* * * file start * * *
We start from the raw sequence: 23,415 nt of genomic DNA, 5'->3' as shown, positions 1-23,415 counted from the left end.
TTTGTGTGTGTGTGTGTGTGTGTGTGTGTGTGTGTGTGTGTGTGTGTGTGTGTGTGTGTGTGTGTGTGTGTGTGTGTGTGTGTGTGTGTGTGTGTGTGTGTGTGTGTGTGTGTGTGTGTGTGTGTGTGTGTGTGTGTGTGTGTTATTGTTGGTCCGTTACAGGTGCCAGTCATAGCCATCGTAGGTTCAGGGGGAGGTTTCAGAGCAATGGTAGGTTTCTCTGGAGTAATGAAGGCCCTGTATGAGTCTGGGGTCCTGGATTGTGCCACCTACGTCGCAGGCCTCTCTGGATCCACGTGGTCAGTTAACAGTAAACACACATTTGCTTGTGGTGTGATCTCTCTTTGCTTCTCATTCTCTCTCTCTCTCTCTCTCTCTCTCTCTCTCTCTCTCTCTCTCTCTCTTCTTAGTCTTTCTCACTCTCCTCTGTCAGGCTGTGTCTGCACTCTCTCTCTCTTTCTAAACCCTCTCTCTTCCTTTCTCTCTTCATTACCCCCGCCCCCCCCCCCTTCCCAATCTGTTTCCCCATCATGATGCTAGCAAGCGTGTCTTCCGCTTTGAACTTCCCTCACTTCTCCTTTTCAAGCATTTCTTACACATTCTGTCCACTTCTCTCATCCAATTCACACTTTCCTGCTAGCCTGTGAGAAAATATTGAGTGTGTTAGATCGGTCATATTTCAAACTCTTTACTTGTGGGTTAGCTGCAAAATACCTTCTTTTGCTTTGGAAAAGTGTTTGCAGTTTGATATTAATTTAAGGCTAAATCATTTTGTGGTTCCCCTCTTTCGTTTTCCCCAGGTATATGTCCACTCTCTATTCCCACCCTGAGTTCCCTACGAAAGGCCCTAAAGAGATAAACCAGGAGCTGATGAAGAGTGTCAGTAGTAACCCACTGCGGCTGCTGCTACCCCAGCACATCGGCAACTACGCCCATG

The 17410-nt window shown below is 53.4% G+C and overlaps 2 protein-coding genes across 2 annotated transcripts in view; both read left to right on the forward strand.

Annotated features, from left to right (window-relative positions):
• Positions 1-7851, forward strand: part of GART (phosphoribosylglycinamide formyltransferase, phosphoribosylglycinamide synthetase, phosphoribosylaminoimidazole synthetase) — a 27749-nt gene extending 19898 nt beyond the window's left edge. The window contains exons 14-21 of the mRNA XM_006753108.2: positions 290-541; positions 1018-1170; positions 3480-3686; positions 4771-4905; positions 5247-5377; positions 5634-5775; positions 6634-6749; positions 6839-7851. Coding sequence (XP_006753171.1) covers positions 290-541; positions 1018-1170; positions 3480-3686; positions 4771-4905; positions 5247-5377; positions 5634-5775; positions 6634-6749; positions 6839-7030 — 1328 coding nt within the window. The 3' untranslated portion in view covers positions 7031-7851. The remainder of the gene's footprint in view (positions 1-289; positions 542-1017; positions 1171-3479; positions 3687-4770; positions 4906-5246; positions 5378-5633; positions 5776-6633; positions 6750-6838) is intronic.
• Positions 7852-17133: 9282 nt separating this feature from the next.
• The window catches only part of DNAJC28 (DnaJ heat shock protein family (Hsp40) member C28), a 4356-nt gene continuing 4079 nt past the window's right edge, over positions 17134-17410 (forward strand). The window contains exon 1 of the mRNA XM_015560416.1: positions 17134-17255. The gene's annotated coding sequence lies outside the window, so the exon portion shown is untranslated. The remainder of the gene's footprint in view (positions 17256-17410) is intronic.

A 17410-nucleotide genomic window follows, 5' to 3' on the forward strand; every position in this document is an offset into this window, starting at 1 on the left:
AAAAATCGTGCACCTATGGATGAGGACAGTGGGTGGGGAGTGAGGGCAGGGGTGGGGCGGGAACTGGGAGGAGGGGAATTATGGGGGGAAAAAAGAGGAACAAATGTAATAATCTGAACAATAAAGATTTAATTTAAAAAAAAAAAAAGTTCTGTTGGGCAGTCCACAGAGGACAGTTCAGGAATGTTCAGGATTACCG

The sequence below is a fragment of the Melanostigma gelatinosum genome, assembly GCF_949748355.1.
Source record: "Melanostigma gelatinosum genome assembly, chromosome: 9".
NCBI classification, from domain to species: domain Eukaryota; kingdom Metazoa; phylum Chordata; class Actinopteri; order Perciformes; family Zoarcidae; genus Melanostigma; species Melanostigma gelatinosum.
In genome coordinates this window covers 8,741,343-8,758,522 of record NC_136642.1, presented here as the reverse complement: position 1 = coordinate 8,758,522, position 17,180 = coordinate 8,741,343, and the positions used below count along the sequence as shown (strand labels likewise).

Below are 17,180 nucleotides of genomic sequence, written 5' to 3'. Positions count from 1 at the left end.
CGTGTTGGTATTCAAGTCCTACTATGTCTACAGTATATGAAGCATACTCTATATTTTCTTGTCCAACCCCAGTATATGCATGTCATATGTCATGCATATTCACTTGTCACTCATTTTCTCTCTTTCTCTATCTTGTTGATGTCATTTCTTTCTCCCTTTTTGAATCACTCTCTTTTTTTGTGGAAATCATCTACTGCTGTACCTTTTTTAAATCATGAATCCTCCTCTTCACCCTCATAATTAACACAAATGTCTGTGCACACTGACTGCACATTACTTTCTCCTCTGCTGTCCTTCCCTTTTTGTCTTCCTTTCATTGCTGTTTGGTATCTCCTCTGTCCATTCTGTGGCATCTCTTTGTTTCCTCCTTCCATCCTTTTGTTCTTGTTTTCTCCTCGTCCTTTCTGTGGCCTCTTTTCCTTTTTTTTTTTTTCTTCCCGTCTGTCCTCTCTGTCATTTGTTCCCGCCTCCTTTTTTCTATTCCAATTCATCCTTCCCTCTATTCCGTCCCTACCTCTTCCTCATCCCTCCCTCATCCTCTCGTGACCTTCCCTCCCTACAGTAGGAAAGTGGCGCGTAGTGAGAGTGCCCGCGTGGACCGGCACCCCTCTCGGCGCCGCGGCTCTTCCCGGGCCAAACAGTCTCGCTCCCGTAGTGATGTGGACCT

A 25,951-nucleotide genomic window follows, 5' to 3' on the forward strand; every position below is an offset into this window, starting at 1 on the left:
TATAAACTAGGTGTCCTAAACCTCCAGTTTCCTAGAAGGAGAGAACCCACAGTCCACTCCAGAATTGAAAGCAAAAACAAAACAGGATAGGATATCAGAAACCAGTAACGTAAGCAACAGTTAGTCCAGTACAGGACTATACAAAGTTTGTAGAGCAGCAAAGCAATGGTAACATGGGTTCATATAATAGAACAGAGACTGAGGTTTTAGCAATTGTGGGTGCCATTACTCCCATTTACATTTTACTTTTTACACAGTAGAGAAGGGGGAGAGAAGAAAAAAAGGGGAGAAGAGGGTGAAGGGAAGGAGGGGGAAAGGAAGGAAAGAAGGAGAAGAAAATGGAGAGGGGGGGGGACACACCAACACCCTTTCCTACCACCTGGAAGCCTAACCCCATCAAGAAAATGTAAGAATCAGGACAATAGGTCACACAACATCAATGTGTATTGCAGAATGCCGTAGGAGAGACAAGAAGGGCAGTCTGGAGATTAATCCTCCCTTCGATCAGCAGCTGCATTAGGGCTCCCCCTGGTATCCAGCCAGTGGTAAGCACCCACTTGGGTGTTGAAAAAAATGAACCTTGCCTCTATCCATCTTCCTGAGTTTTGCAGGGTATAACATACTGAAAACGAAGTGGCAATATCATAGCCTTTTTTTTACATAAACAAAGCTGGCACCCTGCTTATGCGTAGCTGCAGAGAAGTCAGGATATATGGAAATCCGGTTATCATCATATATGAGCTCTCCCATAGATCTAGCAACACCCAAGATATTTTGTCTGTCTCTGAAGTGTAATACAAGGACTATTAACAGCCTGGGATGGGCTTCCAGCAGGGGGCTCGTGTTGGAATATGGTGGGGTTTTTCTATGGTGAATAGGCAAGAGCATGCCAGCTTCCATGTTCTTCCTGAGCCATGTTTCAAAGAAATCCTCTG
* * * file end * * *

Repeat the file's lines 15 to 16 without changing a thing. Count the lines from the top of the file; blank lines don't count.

CGTGTTGGTATTCAAGTCCTACTATGTCTACAGTATATGAAGCATACTCTATATTTTCTTGTCCAACCCCAGTATATGCATGTCATATGTCATGCATATTCACTTGTCACTCATTTTCTCTCTTTCTCTATCTTGTTGATGTCATTTCTTTCTCCCTTTTTGAATCACTCTCTTTTTTTGTGGAAATCATCTACTGCTGTACCTTTTTTAAATCATGAATCCTCCTCTTCACCCTCATAATTAACACAAATGTCTGTGCACACTGACTGCACATTACTTTCTCCTCTGCTGTCCTTCCCTTTTTGTCTTCCTTTCATTGCTGTTTGGTATCTCCTCTGTCCATTCTGTGGCATCTCTTTGTTTCCTCCTTCCATCCTTTTGTTCTTGTTTTCTCCTCGTCCTTTCTGTGGCCTCTTTTCCTTTTTTTTTTTTTCTTCCCGTCTGTCCTCTCTGTCATTTGTTCCCGCCTCCTTTTTTCTATTCCAATTCATCCTTCCCTCTATTCCGTCCCTACCTCTTCCTCATCCCTCCCTCATCCTCTCGTGACCTTCCCTCCCTACAGTAGGAAAGTGGCGCGTAGTGAGAGTGCCCGCGTGGACCGGCACCCCTCTCGGCGCCGCGGCTCTTCCCGGGCCAAACAGTCTCGCTCCCGTAGTGATGTGGACCT

A 25,951-nucleotide genomic window follows, 5' to 3' on the forward strand; every position below is an offset into this window, starting at 1 on the left: